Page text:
Knee Pain from Running: Causes, Symptoms & Treatment

Unfortunately, 50-70% of people training for a marathon don’t actually make it to race day due to injury. Training for a marathon requires not only a lot of physical and mental strength, but a huge amount of time and is not advisable for a non-runner.

Most of us do not consider running as trauma, but from a mechanical perspective that’s exactly what it is. Not extreme marked trauma like being hit by a car, but much less understood micro-trauma which comes about from lower force repetitive loading of your body.

When we run we experience a period of flight, whereby both feet are airborne at the same time. Once we land our whole body weight is taken through one leg and, when combined with ground reaction forces, this has been shown to be equal to 2-3 times our body weight. This force is also applied very quickly as we essentially transfer weight from one leg to another, which compounds the load our bodies have to absorb further.

Now, consider during a marathon this loading cycle is repeated between 30,000-50,000 times (speed depending). Let alone the 30-40 miles a week during training, the 16 weeks prior to race day. That is an epic amount of steps.

All of this can be a very significant contributing factor in the most common running injuries: shin splints; calf strain; Achilles or patella tendinopathy; piriformis syndrome; and lower back pain, to name a few. Even the countless blisters are in no small part adaptation related, as skin also thickens in response to friction. However, the most common distance running injury is Iliotibial Band Syndrome (ITB), otherwise known as runner’s knee!

What is Iliotibial Band Syndrome (ITB)?

The ITB (illio-tibial band) is a thick band of connective tissue called fascia running from the outside of the hip down to the outside of the knee. It plays an important role in stabilising the knee, especially during weight bearing activities such as running.

Arguments arise in literature as to the direct cause of ITBS. Research has previously shown that, as the knee flexes and extends during running gait, the ITB is being rubbed continuously over the lateral aspect of the femoral condyle, leading to the ITB becoming inflamed and painful, also known as ITBFS (illio-tibial band friction syndrome).

However, more recent research indicates that it is caused by the compressional force put on the ITB at 30 degrees of knee flexion, which is more likely. Either way, both theories agree it is to do with the abnormal compressional forces between the ITB and the lateral femoral condyle. So how does this occur in the first place?

Causes of Runner’s Knee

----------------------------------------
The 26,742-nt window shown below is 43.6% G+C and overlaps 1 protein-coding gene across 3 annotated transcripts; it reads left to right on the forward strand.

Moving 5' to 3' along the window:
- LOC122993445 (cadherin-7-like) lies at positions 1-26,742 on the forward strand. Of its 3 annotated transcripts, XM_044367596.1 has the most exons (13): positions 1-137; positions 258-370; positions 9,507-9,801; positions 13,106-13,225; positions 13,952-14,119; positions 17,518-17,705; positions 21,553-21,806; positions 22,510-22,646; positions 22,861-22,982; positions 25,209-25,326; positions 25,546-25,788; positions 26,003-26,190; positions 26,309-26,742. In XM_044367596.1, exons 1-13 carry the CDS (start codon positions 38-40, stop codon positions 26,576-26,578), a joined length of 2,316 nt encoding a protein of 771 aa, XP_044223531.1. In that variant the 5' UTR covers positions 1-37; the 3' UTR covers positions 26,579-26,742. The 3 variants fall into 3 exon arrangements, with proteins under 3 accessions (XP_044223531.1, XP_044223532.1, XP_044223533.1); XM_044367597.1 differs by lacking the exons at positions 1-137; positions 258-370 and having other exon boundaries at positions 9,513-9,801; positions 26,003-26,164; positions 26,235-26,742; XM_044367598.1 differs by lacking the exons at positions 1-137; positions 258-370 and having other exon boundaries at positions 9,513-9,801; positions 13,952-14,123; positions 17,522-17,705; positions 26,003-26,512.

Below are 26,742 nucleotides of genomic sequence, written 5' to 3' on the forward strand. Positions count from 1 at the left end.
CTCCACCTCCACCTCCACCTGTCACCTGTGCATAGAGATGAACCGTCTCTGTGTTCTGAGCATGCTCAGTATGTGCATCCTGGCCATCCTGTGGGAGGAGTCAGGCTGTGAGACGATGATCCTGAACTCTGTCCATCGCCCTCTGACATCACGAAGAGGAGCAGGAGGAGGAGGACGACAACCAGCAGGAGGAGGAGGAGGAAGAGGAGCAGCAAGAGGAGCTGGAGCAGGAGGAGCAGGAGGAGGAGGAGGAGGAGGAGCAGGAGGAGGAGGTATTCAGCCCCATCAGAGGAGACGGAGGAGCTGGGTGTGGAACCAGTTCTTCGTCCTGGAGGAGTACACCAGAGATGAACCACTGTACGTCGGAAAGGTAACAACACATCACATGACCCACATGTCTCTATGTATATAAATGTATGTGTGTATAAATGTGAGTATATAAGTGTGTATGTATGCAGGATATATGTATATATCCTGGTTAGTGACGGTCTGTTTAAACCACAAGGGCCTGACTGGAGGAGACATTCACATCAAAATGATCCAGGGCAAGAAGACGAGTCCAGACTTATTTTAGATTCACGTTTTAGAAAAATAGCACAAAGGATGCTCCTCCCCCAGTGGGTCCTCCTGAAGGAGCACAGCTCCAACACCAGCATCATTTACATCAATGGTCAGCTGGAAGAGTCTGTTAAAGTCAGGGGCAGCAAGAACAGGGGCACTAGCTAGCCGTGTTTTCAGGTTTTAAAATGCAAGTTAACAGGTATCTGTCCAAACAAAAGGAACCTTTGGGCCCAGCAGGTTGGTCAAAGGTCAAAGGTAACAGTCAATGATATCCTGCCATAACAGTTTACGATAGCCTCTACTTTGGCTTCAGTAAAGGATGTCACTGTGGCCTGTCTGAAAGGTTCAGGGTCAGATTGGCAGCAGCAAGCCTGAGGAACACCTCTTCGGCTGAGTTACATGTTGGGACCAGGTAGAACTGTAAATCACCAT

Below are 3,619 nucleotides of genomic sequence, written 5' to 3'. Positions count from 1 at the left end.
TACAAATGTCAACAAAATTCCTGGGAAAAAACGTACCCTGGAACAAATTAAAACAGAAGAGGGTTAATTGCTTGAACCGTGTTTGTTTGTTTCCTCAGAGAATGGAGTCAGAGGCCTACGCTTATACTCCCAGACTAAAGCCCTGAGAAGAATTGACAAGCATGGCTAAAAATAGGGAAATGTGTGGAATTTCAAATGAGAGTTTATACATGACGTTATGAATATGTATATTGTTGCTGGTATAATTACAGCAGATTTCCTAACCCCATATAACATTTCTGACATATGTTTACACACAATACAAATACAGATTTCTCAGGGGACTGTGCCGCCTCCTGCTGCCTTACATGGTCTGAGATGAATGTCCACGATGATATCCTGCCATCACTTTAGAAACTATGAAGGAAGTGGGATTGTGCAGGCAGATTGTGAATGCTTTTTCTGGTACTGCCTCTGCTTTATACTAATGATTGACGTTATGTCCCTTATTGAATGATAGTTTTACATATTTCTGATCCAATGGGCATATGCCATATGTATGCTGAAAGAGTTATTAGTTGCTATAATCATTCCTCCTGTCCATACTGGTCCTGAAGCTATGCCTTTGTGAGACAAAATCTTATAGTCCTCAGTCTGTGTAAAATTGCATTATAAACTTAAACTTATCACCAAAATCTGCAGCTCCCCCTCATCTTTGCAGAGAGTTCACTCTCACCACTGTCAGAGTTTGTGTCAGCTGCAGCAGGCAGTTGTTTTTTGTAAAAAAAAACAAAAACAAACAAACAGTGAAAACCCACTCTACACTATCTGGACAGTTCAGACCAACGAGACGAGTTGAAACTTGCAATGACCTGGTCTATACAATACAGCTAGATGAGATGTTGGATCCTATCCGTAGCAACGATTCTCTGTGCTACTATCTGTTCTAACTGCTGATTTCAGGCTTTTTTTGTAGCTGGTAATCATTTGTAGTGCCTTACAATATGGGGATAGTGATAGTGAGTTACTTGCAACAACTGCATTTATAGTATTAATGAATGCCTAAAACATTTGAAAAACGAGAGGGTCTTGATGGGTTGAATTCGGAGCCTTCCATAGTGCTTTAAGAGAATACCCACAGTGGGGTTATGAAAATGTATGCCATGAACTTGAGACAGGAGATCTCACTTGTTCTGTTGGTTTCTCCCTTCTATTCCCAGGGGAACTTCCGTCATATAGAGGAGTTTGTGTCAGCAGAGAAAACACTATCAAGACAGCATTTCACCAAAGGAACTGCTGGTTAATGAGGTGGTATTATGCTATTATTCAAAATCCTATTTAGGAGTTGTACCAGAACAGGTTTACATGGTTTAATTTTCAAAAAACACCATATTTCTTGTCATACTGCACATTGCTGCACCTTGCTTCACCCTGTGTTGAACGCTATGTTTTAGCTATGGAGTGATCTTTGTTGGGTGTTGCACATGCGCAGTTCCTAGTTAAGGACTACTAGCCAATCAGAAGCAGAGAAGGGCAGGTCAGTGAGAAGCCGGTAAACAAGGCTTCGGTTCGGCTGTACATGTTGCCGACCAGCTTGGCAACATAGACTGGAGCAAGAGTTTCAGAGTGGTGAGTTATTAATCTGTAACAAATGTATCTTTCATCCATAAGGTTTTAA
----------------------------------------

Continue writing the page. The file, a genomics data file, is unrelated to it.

ITB is often caused by altered biomechanics within the lower leg, a mechanical fault, muscle imbalance or simply an increase in training. Common causes include:

  • Weakness in the gluteal muscles not being able to control the lower limb during foot strike
  • Excessive pronation of the foot due to low or fallen arches
  • Weakness in the core muscles causing a lack of control during landing
  • Weakness in the VMO (vastas medialis oblique) not being able to balance out the tensile forces of the strong ITB fascia

Usually, these weaknesses or flaws may already be prevalent in the runner, but are unnoticed until exaggerated by an increase in training volume.

Symptoms of Runner’s Knee

ITB syndrome presents with pain across the outside of the knee. It can range from a dull ache initially, but can intensify to sharp, stinging pain. The pain can occur whilst running, also when going up or down stairs, and gradually build up.

Often if left untreated, the pain will start to come on more quickly whilst running and persist until activity is stopped. In a more chronic state, it can even be painful during walking.

Treatment for Runner’s Knee

If you are suffering ITB syndrome, the best thing to do initially is take a break from running. Having a 1-2 week break, although frustrating, may help you actually get to the start line. The body needs rest so it can heal and let the inflammatory process do its job. Ice regularly to help reduce any swelling and act as pain relief.

Manual therapy, such as deep tissue release, dry needling and friction techniques, will to help loosen of the tight muscle and fascia, allowing the knee to start functionally properly again.

A strengthening program should be prescribed to work on the muscle imbalances at the hip and knee which are causing mechanical issues whilst running. Before trying to run again, you must get your running assessed.

This is to evaluate whether there are any inefficiencies in your technique that can be improved to off-load the knee. Also to check if there are any compensations occurring due to the injury.

When ready, and depending on pain and compliance with the exercises program, running can start to be tested again – but only at the advice of your therapist! Most people return too soon and take an even bigger step backwards.

Be warned though: an initial return to running should be very light and probably be interval based. This can gradually be increased until full recovery has been made, when you can return to your marathon program.

Book an appointment with Bodymotion

Our team of chiropractors and massage therapists are on hand to answer any questions you may have, so get in touch today via or on +44 (0)20 7374 2272.

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